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Ask Ellie: Divorced mom frets over daughter marrying young

A parent’s role is to listen, not to sound the alarm over adult child’s decisions

Dear Ellie: My 20-year-old daughter is excited about starting her university education in September. She’s also said that she and her boyfriend of four months intend to get engaged soon.

I like her boyfriend. He’s 24, smart, ambitious, and has been in a professional course for the past three years. He seems to adore my daughter.

But I’m worried that she’s making this decision and talking about marriage way too soon. She’s previously hung out with one boy or another at her high school, but they were always just friends.

When I mention that she’s had no experience of a full commitment to someone, and with him in a different university pursuing further post-graduate studies, they’ll be apart for much of the period of her getting her bachelor’s degree.

I know she’s an adult and can do what she wants. But I also know from my personal experience that marrying too young can result in problems between the couple that weren’t detected until it’s too late. Advice, please!

Divorced Mom

She’s not you. And she’s not living in your time frame. She has her own goals regarding education, and has chosen a future partner who’s pursuing a career track.

Yes, she’s young, but she seems sensible regarding the future. Your roll, then, isn’t to alert her to pitfalls of marrying young. It’s to listen. If she’s mentioning doubts about her future education path, ask her more about it, and encourage her to talk to the career counsellor if provided at the school, or someone in that field elsewhere.

Also, consider the couple’s plan for getting engaged. Gently ask why this is important right now. You may hear perfectly logical answers regarding the distance between their schools, related to how often they can see each other. Perhaps one or both of them has separation fears regarding being apart for weeks, possibly months.

Time will soon show whether there are weak links in their still-early commitment. That’s for them to handle.

Meanwhile, your best role, when plans are still being discussed by the couple, is to be a support for your daughter, not a worrier expressing doubts in advance related to your past divorce.

Your experience as a young bride doesn’t foretell whatever led you to a divorce. Your ex-husband and her hopeful fiancé may have no commonality at all. Relating today’s young couple to a long-past time is more about your hurt from back then, than your daughter’s current and promising situation.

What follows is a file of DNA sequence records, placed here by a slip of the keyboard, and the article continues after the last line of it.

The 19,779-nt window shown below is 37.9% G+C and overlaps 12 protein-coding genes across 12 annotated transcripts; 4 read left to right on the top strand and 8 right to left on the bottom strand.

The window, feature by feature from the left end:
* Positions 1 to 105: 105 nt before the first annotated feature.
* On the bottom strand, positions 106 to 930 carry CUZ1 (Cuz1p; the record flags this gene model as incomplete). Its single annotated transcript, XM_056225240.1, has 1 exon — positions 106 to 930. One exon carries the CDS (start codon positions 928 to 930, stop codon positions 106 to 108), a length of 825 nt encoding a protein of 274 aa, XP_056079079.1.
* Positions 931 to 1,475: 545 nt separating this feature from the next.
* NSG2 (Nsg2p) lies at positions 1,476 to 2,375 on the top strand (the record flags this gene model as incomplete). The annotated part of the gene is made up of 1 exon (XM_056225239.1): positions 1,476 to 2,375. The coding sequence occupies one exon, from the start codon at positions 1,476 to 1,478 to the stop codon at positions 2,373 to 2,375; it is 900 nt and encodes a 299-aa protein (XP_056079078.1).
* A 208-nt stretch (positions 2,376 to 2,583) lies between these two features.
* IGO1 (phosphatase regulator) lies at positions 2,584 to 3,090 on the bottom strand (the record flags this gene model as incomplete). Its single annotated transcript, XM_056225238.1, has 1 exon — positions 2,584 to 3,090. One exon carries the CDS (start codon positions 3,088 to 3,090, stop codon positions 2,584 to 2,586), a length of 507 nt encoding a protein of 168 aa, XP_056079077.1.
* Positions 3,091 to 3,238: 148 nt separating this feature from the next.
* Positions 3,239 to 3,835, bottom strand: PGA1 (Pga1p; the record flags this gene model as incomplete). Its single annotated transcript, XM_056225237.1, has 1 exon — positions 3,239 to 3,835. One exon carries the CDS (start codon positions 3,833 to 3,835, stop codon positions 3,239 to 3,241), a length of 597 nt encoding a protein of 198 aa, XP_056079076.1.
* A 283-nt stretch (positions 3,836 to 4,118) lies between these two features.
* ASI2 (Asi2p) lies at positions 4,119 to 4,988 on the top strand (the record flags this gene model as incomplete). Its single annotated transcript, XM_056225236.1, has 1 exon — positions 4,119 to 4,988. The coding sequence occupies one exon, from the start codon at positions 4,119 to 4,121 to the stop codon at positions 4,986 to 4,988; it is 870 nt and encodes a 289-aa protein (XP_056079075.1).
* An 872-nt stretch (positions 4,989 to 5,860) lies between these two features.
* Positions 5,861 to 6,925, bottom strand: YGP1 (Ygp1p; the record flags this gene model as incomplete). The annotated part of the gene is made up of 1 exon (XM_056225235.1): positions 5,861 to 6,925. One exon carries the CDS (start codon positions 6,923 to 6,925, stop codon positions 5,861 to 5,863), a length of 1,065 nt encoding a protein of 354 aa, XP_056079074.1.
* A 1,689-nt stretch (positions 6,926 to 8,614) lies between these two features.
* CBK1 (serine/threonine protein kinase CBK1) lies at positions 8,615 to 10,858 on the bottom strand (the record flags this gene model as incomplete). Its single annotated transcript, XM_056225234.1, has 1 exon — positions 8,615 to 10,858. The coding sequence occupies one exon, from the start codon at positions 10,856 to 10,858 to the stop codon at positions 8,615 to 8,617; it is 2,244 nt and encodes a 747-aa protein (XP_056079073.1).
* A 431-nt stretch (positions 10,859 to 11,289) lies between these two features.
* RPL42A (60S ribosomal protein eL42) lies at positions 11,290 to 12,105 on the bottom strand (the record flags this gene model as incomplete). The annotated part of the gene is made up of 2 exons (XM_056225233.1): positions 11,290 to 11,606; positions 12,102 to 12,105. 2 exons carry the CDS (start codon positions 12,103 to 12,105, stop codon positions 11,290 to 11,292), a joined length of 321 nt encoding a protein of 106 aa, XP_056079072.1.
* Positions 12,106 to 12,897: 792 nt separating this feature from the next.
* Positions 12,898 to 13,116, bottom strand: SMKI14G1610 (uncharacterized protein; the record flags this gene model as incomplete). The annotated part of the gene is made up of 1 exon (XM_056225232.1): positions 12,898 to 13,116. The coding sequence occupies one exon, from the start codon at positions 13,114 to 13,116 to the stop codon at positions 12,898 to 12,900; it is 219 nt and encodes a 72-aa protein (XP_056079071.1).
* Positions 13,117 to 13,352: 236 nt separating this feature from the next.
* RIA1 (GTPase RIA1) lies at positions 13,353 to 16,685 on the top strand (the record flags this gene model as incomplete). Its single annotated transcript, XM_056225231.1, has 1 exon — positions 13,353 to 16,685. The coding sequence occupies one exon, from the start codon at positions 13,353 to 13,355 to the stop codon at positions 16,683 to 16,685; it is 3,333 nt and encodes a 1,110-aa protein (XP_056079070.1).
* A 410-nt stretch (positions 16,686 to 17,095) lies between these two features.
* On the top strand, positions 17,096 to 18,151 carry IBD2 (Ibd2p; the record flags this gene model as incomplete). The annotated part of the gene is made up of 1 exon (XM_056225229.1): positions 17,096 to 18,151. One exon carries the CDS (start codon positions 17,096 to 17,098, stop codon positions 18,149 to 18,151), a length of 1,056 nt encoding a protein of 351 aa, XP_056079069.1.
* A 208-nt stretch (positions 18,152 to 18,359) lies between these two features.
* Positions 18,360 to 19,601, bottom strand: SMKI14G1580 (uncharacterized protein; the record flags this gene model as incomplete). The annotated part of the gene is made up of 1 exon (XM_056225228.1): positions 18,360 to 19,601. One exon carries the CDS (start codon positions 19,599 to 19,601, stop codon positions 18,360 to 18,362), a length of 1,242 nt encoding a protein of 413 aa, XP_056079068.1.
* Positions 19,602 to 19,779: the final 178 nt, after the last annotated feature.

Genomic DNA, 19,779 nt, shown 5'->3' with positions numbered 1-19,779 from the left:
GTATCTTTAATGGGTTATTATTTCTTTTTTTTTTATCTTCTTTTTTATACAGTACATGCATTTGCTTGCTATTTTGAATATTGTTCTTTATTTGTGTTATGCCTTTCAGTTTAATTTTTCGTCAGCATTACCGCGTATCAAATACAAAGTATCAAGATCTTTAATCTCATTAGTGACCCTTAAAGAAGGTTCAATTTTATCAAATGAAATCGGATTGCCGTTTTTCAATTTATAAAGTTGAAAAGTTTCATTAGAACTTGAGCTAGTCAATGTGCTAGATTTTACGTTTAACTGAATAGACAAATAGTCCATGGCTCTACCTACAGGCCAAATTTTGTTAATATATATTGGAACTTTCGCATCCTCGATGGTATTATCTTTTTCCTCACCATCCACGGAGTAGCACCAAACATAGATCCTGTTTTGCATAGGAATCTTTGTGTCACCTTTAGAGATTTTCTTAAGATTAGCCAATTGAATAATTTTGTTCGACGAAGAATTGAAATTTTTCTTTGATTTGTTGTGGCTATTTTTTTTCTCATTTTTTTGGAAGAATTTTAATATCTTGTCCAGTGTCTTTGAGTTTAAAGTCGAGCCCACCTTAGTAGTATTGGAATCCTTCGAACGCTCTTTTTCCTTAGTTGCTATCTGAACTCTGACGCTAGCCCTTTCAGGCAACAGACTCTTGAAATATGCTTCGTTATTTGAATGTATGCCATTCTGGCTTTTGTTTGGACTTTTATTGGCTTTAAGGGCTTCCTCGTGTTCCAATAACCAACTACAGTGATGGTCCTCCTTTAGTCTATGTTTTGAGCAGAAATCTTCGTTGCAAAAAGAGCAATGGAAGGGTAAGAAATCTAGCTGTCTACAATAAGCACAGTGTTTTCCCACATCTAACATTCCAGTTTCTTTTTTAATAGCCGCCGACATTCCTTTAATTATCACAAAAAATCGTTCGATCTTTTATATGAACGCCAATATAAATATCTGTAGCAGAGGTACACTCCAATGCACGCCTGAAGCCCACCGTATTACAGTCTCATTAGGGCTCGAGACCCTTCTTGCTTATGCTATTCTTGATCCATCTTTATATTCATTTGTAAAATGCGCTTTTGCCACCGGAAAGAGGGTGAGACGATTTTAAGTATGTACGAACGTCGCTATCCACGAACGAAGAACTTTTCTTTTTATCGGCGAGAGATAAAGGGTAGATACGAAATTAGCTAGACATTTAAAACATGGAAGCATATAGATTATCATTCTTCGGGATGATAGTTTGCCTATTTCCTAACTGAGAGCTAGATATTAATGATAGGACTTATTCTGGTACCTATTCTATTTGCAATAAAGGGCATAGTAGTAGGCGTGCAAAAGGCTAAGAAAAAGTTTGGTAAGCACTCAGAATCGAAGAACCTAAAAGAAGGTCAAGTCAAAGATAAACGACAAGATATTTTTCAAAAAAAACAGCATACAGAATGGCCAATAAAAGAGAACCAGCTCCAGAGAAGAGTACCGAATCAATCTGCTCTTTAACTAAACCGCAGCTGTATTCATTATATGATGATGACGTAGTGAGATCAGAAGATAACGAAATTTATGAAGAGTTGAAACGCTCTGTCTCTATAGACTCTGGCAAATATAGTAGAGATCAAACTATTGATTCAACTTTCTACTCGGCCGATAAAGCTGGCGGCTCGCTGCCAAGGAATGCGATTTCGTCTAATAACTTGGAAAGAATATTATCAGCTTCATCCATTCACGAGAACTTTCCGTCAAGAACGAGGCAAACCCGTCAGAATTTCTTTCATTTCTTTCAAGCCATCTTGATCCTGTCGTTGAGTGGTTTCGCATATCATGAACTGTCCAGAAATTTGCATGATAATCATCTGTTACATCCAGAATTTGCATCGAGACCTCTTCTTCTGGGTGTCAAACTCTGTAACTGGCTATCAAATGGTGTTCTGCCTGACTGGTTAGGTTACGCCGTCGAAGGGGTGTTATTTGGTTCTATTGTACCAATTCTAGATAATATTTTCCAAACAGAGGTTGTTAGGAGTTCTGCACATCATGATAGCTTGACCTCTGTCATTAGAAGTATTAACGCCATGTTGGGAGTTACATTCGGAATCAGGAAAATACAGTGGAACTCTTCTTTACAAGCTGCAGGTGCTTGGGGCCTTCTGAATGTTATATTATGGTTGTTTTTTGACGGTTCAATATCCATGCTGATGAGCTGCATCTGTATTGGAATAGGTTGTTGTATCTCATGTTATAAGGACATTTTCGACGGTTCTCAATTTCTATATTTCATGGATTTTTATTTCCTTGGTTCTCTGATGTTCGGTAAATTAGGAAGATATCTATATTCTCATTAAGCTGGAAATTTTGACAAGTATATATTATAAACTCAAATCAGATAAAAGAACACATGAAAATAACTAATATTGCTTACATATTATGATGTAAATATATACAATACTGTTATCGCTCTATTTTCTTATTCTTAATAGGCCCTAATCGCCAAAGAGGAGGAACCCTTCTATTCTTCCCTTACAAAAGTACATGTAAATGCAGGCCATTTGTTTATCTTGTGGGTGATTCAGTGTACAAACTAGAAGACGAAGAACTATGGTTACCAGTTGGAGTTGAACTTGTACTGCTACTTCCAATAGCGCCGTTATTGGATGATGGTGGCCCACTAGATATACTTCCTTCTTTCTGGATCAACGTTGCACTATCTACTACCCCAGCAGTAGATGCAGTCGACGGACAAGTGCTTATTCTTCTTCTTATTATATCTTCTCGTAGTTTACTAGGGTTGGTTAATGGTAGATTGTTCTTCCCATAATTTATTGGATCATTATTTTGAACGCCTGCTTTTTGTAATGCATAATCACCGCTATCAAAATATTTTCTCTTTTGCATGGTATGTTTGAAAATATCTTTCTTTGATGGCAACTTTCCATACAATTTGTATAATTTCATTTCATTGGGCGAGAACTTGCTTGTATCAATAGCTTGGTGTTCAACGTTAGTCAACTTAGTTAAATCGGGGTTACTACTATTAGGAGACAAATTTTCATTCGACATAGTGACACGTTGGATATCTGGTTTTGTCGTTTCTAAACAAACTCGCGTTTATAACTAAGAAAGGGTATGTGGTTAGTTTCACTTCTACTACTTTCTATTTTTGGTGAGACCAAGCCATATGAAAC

Dear Ellie: I loved my husband deeply. We raised two children, and stayed close as a family through his first heart attack.

When he recovered, we all felt hugely relieved. My husband followed a gentle fitness program, a “heart-healthy” diet, and insisted that we keep a positive attitude. Sadly, he died at 70.

It was a harsher loss than any of us could accept. I grieved privately, deeply.

Three years later, a widower I only knew casually, suggested that we occasionally have dinner together or go for a walk, rather than each staying home alone grieving.

Two more years later, we’re a “couple,” travelling together but living separately. Our children (his two are older than mine) have accepted this. Your thoughts?

Still Sad

The loss of a loved one is always painful. Yet death is a fact of life. Once grief can be handled (grief counselling is sometimes needed), facing the future and accepting change is essential to moving forward.

Reader’s Commentary: “The letter from Sexless since 50 could’ve been written by my husband.

“We are both 65 and have been married for more than 30 years. I love my husband and he loves me.

“Despite that fact, we haven’t had sex in about 15 years. After I went through menopause, my libido disappeared. Rather than ‘fake it,’ I was honest with my husband.

“I went to counselling and I went to a gynecologist who prescribed testosterone therapy. Nothing changed. I even wondered if maybe my husband is the issue, and I’m not sexually attracted. I’ve also wondered if I was gay.

“My husband would like to be intimate but I’m just not interested in sex. If I could change that, I would (I do like cuddling, though).

“But anytime he tries to initiate something, it makes me feel sad and less of a wife. That makes me even sadder.”

Ellie’s Tip of The Day

Don’t attribute factors in your life years back to having similar effects on your daughter’s life today.

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